Are you a young farmer looking to carve a life of your own in agriculture? If so, former NFU president Ben Gill may have the opportunity you’ve been looking for.

Sir Ben is holding an open competition in the style of the BBC2 hit programme The Apprentice. With Sir Ben in the role of Alan Sugar, the competition will be open to any young farmer (subject to a few conditions) looking to get a foot on the farming ladder.

Having decided for personal reasons to sell his farm in Yorkshire, Sir Ben and his wife Lady Carolyn have recently settled in Herefordshire.

Although Sir Ben had no intention of buying any land to go with their new home, in June of this year he found himself pursuing 16ha (40 acres) of land directly behind, and once linked to, their house. It is this piece of ground that he is offering up, for someone else to farm.

So why is he doing this? In his own words, Sir Ben says he simply wants to offer someone, who hopes to forge a life in agriculture, the “bottom rung of the ladder”.

“The aim is to help and encourage a new entrant in to the industry and to support them in the establishment of a business of their own,” he says.

“Throughout my career I’ve met young people who are hugely enthusiastic about farming – people who are holding down a day job while keeping a few sheep and cows of their own. It’s that sort of enthusiasm I want to see encouraged and rewarded.”

He adds: “Forty acres is never going to provide someone with an income to survive, but if it helps them establish themselves then that’s brilliant.

“Ideally, in five years’ time they should be in a position to move on to something bigger having gained the necessary grounding. At that point I would hope to run the competition again, giving someone else a chance.”

But Sir Ben is restricting his offer to those meeting his own set of conditions.

Chiefly, the applicants must be no older than 27 years of age and not involved with their family’s farm. “They should be someone who would otherwise not have the opportunity to farm in their own right,” he explains.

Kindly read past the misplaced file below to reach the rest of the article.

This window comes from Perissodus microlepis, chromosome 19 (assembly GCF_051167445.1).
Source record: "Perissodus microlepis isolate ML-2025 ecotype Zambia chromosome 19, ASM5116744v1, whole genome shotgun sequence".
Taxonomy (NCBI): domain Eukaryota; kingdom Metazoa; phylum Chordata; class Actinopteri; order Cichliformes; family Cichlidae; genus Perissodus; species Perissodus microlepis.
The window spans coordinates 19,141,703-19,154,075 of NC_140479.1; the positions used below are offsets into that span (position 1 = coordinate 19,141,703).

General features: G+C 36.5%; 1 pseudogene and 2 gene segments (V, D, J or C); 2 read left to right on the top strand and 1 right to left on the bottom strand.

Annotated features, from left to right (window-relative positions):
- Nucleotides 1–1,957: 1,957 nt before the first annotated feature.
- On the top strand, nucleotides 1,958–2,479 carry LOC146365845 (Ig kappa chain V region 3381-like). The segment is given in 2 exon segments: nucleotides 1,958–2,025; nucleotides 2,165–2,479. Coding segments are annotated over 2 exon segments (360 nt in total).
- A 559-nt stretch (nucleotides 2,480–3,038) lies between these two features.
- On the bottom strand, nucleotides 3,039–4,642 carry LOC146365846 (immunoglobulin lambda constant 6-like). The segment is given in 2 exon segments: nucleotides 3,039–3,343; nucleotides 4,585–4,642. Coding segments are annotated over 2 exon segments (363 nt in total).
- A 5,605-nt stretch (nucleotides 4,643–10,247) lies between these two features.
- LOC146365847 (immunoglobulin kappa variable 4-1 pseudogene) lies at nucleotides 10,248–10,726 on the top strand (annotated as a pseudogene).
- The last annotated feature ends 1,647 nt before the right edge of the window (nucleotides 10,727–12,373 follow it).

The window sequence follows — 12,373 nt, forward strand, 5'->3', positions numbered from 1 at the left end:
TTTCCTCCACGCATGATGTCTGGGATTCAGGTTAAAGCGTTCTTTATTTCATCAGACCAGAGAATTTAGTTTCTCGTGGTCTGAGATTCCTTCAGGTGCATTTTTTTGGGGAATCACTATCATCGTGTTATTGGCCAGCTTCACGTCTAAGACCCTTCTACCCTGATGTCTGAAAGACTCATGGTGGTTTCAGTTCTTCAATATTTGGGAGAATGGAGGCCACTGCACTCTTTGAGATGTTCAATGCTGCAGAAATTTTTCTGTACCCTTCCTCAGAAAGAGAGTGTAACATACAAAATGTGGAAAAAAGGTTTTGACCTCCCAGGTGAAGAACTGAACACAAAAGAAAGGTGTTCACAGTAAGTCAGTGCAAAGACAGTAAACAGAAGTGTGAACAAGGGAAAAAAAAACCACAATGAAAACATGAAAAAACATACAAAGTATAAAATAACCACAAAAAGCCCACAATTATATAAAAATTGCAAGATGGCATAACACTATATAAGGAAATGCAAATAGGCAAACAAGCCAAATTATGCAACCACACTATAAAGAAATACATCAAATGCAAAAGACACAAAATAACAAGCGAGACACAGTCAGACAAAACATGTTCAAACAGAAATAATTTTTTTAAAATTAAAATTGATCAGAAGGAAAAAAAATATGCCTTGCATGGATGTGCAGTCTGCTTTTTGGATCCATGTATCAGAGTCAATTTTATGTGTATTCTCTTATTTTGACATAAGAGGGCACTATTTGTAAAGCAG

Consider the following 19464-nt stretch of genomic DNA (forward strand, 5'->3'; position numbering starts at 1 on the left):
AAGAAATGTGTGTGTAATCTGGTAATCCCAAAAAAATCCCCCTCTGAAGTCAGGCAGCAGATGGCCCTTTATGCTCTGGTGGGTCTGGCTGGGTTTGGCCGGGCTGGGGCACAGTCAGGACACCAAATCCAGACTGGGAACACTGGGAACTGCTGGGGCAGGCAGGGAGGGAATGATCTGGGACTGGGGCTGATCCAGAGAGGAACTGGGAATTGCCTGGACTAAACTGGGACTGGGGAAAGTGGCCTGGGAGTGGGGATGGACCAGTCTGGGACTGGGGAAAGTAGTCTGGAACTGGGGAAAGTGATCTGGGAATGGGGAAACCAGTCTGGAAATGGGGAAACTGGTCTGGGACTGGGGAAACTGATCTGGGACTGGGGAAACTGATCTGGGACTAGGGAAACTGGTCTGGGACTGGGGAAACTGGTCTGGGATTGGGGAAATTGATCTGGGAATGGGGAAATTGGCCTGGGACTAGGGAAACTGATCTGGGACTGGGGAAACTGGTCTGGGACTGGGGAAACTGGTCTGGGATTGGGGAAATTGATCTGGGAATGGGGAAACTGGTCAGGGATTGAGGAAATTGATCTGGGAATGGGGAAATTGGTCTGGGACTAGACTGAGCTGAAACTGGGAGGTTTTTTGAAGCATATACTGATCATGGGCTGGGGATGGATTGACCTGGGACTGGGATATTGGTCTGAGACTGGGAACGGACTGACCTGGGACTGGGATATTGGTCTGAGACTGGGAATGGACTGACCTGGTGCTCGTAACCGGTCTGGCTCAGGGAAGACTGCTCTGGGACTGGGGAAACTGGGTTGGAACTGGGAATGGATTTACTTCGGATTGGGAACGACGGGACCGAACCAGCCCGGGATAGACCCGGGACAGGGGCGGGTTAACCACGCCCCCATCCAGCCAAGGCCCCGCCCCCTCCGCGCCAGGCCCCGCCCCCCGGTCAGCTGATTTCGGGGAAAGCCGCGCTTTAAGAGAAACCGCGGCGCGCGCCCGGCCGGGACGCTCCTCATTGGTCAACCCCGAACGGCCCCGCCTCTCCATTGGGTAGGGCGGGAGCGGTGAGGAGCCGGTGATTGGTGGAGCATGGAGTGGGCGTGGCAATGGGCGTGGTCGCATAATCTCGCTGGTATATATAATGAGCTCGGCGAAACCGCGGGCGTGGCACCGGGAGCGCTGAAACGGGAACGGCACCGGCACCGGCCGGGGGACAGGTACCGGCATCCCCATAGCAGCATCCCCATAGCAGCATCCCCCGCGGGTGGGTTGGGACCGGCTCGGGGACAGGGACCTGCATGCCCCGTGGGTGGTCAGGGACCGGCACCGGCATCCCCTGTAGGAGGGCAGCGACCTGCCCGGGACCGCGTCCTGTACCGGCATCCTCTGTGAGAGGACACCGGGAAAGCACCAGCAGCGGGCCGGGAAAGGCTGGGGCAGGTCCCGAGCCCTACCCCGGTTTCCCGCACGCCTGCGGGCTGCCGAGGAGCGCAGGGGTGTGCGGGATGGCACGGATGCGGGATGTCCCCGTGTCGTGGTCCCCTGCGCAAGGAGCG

To see them established, Sir Ben has secured several worthwhile deals that will benefit the successful candidate in all aspects of establishing and running a small business. In return for a seat on the judging panel, high street bank HSBC has agreed to provide banking facilities on a preferential basis.

Similarly, in keeping with the spirit of the venture, a local accountant will offer its services at preferential rates, as will an agronomist and a local veterinary practice.

Those looking to capture the added value of moving up the food chain will receive marketing advice from Heart of England Fine Foods.

Sir Ben is also willing to throw in his Single Farm Payment, currently worth about 70/acre, and a tractor with a fore-end loader and trailer.

But, for legal reasons regarding the incorporation of his SFP, the applicant will, in legal terms, be Sir Ben’s business partner – rather than tenant. But he intends to seek no day-to-day involvement. Instead, he views his role and that of his fellow-panellists as one of mentors who will offer advice and guidance when required.

However, the opportunity is not going to be completely free. “There’s got to be the realisation that businesses operate in a commercial environment,” he says.